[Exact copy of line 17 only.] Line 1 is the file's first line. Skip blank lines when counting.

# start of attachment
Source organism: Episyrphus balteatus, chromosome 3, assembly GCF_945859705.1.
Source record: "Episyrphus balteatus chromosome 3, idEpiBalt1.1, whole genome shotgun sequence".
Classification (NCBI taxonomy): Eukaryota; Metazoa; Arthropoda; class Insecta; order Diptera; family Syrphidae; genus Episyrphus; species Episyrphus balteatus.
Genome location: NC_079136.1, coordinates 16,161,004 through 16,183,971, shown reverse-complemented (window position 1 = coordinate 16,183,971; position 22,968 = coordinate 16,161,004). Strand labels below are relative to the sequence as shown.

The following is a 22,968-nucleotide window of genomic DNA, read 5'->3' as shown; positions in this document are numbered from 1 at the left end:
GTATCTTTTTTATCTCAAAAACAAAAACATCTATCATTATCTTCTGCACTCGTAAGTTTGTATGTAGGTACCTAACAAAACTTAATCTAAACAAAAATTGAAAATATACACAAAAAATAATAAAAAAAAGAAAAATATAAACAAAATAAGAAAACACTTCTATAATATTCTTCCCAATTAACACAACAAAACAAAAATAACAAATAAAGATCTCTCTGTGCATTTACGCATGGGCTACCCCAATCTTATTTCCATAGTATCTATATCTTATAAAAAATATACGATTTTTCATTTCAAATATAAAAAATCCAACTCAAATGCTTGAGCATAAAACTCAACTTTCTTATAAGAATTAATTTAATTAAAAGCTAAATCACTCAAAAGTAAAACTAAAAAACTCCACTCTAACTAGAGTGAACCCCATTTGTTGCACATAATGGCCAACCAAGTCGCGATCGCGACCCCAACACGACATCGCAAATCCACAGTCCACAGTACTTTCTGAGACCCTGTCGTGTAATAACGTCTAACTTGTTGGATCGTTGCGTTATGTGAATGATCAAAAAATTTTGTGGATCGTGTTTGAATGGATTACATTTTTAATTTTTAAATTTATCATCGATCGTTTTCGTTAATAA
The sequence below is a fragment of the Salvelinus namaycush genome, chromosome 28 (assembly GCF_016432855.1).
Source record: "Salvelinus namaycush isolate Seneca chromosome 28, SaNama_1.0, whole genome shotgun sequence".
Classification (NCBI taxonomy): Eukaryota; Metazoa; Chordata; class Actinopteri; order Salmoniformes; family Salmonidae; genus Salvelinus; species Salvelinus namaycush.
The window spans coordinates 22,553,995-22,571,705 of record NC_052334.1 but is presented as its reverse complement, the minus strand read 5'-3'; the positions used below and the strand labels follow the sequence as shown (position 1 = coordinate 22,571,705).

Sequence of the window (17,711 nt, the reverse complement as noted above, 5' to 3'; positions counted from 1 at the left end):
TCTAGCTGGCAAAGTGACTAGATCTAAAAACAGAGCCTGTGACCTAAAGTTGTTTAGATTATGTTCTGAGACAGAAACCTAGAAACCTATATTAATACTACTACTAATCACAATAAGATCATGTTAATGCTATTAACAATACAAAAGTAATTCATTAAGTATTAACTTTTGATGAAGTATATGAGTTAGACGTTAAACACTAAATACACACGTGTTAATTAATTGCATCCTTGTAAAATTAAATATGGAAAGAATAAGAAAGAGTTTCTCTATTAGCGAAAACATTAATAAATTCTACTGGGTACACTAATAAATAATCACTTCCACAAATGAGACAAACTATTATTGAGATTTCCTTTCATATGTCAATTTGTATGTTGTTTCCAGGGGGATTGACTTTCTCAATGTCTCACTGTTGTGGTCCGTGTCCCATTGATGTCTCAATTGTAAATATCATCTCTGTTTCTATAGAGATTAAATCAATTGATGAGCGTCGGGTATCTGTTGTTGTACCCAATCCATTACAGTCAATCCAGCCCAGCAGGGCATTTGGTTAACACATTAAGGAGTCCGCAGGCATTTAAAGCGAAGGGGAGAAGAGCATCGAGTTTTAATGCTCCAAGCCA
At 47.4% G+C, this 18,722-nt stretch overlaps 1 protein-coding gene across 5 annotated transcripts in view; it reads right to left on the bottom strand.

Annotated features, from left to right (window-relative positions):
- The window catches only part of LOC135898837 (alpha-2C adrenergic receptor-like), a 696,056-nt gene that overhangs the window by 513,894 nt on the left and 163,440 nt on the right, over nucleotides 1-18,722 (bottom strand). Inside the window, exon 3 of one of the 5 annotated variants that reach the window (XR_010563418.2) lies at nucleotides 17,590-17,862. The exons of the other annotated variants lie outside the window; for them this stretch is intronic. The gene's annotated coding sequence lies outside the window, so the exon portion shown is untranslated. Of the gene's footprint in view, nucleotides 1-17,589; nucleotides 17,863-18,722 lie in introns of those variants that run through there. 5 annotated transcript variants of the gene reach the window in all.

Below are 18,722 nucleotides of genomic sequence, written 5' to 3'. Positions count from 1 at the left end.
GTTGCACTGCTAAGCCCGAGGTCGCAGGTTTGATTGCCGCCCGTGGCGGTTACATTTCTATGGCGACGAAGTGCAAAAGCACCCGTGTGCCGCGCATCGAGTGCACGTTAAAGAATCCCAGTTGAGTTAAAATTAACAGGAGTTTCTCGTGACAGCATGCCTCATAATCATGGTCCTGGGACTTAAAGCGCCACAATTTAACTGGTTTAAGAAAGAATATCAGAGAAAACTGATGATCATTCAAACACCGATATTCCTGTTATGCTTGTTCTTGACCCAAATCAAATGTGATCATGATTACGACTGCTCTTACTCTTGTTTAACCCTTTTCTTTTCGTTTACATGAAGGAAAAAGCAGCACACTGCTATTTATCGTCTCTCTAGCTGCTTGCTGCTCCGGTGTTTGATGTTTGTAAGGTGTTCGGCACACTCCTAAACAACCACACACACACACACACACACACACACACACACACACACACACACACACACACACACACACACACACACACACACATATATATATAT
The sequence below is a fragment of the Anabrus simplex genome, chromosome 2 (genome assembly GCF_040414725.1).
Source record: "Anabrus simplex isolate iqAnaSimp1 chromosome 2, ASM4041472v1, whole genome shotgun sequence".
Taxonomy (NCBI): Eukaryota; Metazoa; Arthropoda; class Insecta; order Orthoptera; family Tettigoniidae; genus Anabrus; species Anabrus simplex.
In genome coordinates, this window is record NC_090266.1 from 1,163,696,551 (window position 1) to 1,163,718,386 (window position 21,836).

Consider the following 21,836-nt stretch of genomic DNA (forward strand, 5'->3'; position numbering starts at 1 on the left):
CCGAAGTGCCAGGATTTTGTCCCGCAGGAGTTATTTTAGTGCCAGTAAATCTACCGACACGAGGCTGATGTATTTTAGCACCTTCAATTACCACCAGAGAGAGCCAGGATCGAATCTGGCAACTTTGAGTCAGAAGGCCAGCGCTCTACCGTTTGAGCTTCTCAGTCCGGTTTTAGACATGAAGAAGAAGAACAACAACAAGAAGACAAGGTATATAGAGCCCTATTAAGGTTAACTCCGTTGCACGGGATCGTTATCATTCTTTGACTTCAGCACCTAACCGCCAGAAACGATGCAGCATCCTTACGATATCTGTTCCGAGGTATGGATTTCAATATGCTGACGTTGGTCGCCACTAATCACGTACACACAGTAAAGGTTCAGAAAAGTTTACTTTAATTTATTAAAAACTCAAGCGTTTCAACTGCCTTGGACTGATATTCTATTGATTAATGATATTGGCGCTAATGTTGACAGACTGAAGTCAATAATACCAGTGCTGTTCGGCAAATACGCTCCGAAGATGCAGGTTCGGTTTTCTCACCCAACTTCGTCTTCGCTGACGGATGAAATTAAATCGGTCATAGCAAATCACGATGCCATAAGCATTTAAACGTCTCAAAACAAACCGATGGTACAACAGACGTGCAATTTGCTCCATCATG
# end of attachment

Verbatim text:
GTTGCACTGCTAAGCCCGAGGTCGCAGGTTTGATTGCCGCCCGTGGCGGTTACATTTCTATGGCGACGAAGTGCAAAAGCACCCGTGTGCCGCGCATCGAGTGCACGTTAAAGAATCCCAGTTGAGTTAAAATTAACAGGAGTTTCTCGTGACAGCATGCCTCATAATCATGGTCCTGGGACTTAAAGCGCCACAATTTAACTGGTTTAAGAAAGAATATCAGAGAAAACTGATGATCATTCAAACACCGATATTCCTGTTATGCTTGTTCTTGACCCAAATCAAATGTGATCATGATTACGACTGCTCTTACTCTTGTTTAACCCTTTTCTTTTCGTTTACATGAAGGAAAAAGCAGCACACTGCTATTTATCGTCTCTCTAGCTGCTTGCTGCTCCGGTGTTTGATGTTTGTAAGGTGTTCGGCACACTCCTAAACAACCACACACACACACACACACACACACACACACACACACACACACACACACACACACACACACACACACACACACACATATATATATAT